In Vancouver, a new supermarket is opening specifically to get unwanted food and produce into the hands of people who need or want it, thereby sparing it from being dumped into the landfill.
The Food Stash Foundation’s “Rescued Food Market” is opening its doors on October 1st. Located on 340 West 2nd Avenue, for three hours every day, their surplus produce and food is available to anyone, whether they’re food insecure, looking to reduce their environmental impact, or simply need to cut down on grocery costs, on a “pay what you feel” rather than “what you can” basis, ensuring there’s as little moral impediment to getting the food out the door and onto dinner tables around Vancouver.
Shoppers are encouraged to bring their own bags, but if it slips one’s mind, they offer reusable totes at a limit of one per person.
And getting it out the door is both the major challenge and goal, as Food Stash Foundation’s executive Carla Pellegrini would explain to GNN, 58% of all food produced in Canada becomes waste. The UN reports household food waste in the Great White North is 20 kilograms more per capita than the United States, and rivals poorer nations that have limited access to refrigeration and have to deal with tropical heat and humidity.
“There’s food waste at every level [of the supply-chain], whether it’s over-ordering, cancelled orders, the shape of the produce isn’t meeting the customer expectations, or approaching best-before dates,” says Pellegrini, who took over the position of director last July.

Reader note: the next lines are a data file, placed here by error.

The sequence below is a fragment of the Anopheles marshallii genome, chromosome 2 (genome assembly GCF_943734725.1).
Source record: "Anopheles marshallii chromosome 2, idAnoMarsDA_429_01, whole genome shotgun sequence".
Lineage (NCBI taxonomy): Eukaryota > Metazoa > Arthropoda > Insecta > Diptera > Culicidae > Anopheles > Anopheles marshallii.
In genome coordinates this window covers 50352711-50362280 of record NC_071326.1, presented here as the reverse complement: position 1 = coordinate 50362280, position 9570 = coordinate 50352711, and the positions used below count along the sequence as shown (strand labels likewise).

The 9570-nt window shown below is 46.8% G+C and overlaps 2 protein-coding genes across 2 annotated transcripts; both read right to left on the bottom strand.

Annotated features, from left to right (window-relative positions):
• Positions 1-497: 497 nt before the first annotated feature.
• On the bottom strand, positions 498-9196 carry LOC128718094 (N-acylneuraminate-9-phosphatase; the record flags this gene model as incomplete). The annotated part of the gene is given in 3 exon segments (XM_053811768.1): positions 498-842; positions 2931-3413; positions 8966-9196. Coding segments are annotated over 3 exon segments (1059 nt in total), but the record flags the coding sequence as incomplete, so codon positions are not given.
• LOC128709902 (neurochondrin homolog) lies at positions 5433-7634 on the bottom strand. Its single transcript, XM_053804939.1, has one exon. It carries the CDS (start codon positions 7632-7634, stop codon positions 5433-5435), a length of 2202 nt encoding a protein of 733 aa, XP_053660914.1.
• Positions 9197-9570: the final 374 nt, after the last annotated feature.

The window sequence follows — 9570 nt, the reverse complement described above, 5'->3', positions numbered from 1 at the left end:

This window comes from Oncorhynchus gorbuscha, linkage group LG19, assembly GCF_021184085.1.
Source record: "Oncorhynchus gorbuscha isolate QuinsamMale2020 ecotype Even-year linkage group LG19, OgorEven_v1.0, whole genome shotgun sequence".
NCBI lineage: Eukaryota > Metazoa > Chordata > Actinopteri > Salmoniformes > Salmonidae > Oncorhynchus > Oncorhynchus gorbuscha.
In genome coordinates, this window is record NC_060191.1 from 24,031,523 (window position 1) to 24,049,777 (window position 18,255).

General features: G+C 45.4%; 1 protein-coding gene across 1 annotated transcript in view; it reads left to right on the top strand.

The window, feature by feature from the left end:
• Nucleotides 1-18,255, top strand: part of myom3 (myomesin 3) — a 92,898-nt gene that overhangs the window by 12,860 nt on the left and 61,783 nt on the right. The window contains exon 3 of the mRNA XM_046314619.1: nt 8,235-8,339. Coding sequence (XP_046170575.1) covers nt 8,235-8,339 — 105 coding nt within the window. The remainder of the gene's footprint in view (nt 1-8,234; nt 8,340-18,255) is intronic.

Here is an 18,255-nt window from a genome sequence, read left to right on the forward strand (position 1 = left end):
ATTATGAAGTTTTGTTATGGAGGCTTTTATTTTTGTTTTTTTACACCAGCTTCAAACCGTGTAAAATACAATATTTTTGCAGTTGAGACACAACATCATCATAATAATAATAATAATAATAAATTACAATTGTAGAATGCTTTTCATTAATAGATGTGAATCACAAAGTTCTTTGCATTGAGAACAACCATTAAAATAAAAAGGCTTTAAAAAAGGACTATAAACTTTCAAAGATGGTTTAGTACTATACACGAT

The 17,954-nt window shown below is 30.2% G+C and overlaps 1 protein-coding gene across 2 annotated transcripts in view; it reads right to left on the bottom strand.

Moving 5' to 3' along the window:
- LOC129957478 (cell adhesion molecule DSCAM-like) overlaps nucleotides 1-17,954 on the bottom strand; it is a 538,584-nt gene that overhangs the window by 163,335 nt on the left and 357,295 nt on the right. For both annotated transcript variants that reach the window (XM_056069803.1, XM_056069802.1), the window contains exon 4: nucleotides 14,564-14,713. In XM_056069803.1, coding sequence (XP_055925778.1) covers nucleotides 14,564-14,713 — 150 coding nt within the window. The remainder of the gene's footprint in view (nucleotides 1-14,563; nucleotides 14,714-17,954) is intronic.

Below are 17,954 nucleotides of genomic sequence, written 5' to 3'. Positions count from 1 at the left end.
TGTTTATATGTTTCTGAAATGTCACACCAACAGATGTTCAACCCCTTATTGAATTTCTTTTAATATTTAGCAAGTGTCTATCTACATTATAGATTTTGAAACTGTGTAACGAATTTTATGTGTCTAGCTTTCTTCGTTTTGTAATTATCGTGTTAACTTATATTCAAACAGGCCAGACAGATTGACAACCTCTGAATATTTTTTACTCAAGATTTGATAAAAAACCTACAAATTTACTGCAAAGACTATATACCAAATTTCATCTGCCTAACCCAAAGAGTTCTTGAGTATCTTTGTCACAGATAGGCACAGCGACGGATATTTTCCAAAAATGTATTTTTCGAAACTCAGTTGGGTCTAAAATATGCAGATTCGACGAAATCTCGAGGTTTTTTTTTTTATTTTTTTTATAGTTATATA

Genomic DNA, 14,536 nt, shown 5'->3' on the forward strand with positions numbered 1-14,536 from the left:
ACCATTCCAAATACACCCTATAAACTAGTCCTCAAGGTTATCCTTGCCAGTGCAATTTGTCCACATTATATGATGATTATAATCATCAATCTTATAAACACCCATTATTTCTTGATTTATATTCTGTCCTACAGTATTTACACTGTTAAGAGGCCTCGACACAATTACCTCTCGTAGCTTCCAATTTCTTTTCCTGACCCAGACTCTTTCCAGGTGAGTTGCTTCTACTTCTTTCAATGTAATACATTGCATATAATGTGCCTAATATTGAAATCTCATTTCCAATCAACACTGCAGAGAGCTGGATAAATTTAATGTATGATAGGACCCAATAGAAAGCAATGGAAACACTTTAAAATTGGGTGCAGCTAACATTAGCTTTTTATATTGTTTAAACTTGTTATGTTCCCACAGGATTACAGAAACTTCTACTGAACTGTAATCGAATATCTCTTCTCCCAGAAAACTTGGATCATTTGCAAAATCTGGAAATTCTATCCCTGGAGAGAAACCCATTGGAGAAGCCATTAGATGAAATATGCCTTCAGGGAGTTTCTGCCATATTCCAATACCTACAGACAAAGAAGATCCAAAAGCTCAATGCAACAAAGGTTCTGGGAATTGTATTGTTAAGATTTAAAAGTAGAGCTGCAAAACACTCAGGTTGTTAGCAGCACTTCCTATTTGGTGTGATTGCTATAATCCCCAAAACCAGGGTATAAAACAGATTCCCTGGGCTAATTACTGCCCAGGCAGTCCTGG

“I was really, really surprised by how much food waste there is, how much food insecurity there is in Vancouver.”
By any means necessary
The Food Stash Foundation collects food from wholesalers, grocers, and farms, and delivers it to other organizations that combat food waste and food insecurity. There was a time when all the unwanted food that was left would be put into boxes and delivered to food insecure families for a small price.
But hauling in 70,000 pounds of food per month meant they needed more ways to get rid of it, hence the Rescued Food Market.
“85% of that 70,000 pounds of food doesn’t even make it back to our warehouse, it goes right back out the same day with our drivers to other organizations,” says Pellegrini.
“We even end up with surplus at the end of our weekly operations; after the organizations and the boxes, we still sometimes have surplus, so we’re interested in offloading that.”
Furthermore, a piece of B.C. legislation releases donators of the liability of risk posed by donating food that’s past a best-by date, and has encouraged more donations also of packaged food and not only produce.
Enormous amounts of CO2 are generated every year around the world from food decaying in landfills, and by rescuing it we’re not only saving money, we’re saving the planet.
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